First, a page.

Pregnant women now have another reason to try to limit exposure to flame retardants while pregnant - having higher levels of flame retardants in their blood during pregnancy is associated with an increased risk of preterm birth.

Nearly 100% of North American women have flame retardants  such as poly-brominated ethers (PBDEs) in their bodies, which can be measured in their blood. Unfortunately they are  hormone (endocrine ) disruptors, and they are also very similar in structure to thyroid hormones. Flame retardants have a number of harmful health effects during pregnancy.

A team of NY and California researchers checked the level of one type of PBDE in the blood of 3,529 pregnant women in the first trimester of pregnancy. They found that those with the highest levels (above 4 nanograms per milliliter of blood) had a higher incidence of preterm birth. But if they had levels below that there wasn't an increased risk of preterm birth.

Flame retardants are all around us (e.g. synthetic carpeting, upholstered furniture), but they migrate out of the product, and so get into us. Yes, they are in our household dust. There are ways to minimize exposures - for example, check carpeting, sofa, and upholstered furniture labels, and only buy those products free of flame retardants. See tips on how to lower your exposure to harmful chemicals.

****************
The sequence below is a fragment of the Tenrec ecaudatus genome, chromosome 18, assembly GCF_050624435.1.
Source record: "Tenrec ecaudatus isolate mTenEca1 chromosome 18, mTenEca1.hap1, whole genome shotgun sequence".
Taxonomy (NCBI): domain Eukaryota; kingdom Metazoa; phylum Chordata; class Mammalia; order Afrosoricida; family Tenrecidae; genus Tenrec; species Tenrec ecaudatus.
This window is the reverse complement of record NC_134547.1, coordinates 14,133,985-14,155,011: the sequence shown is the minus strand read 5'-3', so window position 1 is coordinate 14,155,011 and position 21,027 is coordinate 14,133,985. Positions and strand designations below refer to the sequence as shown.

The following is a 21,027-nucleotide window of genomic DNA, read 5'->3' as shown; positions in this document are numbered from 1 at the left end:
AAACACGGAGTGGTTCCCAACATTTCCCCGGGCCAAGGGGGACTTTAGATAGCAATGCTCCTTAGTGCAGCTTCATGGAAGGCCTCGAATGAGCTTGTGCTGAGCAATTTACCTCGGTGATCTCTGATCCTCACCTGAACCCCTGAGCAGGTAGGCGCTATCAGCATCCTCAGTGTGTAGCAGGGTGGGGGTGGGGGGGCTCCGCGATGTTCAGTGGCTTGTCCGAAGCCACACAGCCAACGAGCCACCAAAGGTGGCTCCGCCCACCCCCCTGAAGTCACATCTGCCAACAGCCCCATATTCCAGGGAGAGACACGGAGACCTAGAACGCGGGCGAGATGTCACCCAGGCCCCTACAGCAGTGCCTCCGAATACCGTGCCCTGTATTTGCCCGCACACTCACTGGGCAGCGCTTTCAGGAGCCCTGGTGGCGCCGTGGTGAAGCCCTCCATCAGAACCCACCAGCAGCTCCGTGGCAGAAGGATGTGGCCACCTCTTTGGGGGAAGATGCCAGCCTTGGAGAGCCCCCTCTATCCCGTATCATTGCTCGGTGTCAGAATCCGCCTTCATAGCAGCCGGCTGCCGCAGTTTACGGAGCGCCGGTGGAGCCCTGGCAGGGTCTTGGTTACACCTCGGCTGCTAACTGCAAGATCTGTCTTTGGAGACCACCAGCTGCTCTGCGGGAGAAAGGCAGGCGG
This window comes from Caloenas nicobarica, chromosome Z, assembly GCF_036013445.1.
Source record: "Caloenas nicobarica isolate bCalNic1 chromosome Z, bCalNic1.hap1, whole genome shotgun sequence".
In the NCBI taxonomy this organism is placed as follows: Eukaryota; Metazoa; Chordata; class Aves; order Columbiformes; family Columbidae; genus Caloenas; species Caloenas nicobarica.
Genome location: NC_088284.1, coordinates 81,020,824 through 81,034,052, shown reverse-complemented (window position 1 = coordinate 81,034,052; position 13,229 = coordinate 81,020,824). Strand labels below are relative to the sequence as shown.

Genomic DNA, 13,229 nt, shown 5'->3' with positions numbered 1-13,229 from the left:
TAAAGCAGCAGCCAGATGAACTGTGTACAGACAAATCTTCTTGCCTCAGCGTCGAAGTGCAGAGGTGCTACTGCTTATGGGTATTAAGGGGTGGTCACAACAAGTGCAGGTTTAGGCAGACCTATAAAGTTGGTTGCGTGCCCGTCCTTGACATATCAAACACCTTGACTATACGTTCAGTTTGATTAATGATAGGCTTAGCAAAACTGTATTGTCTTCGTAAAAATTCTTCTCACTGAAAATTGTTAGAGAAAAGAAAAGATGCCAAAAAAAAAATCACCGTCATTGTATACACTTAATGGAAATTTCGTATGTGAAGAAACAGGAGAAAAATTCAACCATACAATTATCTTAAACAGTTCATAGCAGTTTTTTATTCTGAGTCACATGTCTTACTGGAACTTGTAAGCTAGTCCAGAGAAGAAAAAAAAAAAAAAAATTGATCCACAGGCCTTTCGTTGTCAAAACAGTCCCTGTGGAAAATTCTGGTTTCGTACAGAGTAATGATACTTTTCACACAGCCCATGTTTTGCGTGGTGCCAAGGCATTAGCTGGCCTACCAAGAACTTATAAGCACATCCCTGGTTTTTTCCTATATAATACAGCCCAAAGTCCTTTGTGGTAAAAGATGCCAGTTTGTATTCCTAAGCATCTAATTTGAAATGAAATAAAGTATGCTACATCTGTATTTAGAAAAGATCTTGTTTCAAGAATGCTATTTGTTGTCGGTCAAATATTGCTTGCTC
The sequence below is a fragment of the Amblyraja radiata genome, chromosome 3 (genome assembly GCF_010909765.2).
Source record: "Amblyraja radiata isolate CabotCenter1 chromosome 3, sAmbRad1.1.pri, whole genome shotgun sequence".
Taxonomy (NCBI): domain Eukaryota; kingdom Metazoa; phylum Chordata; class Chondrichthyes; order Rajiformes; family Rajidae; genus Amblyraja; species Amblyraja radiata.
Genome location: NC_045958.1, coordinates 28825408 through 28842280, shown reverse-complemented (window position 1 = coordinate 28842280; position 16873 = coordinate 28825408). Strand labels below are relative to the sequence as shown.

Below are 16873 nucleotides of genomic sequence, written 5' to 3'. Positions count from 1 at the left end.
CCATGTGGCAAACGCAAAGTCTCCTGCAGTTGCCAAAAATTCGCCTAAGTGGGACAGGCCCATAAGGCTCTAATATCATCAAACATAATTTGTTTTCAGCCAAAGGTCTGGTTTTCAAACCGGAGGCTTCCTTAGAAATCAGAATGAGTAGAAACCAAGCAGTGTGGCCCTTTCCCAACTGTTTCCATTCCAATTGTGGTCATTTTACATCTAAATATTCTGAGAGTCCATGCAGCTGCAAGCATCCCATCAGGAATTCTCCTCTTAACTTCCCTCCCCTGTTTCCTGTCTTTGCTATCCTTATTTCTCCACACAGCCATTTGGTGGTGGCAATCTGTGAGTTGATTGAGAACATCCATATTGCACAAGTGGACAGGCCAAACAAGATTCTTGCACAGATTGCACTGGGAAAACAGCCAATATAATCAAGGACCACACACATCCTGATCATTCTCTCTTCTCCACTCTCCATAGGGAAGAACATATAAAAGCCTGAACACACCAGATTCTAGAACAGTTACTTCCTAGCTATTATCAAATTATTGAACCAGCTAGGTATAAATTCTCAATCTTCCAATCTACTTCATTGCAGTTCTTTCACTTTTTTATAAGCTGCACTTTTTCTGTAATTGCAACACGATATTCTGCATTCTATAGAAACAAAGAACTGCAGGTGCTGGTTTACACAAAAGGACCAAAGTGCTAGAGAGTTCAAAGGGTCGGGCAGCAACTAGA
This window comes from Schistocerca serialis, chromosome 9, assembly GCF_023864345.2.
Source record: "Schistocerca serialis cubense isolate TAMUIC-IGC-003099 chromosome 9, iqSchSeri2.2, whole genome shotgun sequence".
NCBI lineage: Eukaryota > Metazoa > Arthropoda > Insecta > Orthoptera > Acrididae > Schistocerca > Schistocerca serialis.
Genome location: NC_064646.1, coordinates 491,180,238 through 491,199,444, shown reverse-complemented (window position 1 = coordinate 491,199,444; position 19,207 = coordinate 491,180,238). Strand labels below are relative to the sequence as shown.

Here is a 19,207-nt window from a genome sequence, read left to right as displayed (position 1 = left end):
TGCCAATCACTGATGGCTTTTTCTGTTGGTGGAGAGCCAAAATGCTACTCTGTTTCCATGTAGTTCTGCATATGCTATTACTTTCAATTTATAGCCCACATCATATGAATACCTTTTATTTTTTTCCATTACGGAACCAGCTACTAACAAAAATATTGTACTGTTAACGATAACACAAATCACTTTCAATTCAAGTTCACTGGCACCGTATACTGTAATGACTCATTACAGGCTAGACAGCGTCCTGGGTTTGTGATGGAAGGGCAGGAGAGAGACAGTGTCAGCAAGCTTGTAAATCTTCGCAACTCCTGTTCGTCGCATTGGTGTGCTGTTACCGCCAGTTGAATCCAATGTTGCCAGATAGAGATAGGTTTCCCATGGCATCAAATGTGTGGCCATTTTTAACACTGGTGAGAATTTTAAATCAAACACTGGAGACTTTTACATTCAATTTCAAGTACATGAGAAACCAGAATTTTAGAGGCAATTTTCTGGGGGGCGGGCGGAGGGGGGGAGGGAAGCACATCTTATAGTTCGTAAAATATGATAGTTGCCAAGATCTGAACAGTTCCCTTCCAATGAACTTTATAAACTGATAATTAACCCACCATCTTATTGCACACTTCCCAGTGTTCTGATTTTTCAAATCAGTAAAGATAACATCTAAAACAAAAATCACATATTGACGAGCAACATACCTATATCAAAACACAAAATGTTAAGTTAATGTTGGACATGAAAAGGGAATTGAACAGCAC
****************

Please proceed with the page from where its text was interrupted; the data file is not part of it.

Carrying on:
From Medical Xpress: Exposure to flame retardants early in pregnancy linked to premature birth

Expectant women are more likely to give birth early if they have high blood levels of a chemical used in flame retardants compared with those who have limited exposure, a new study finds. ...continue reading "High Flame Retardant Levels During Pregnancy Linked to Preterm Birth"

Human sperm. Credit: Wikipedia

Back in 2017 the world was shocked by a major study that focused on dropping sperm counts in men living in Western countries - a drop of over 50% in 4 decades, or about 1% per year. Along with an increase in infertility. If the drop in sperm counts continues at its current pace, it ultimately means that humans soon will not be able to reproduce. Worse case scenario: extinction of humans.

Dr. Shanna Swan, who an author of the study, has a just published an excellent eye-opening book about this topic. The cause for these sperm count drops and increasing infertility are the hormone (endocrine) disrupting chemicals in everyday products all around us. In plastics, in many pesticides, in personal care products, in our foods (from the packaging)... Yes, all around us. It turns out these chemicals have all sorts of harmful health effects, not just lowering of sperm counts and increasing infertility. [see below]

Good news: we can't escape all the harmful chemicals around us, but we can really decrease our exposures and so decrease the levels of these chemicals in our bodies. And it's better for our health! For tips on ways to reduce your exposures and the levels of harmful chemicals in your body - see Avoiding Harmful Chemicals.

The highly recommended book is written by Shanna Swan, PhD and Stacey Colino: Count Down: How Our Modern World Is Threatening Sperm Counts, Altering Male and Female Reproductive Development, and Imperiling the Future of the Human Race. Scribner, 2020. With many pages of references at the end.

An interesting short interview with Dr. Shanna Swan. From The Intercept: TOXIC CHEMICALS THREATEN HUMANITY’S ABILITY TO REPRODUCE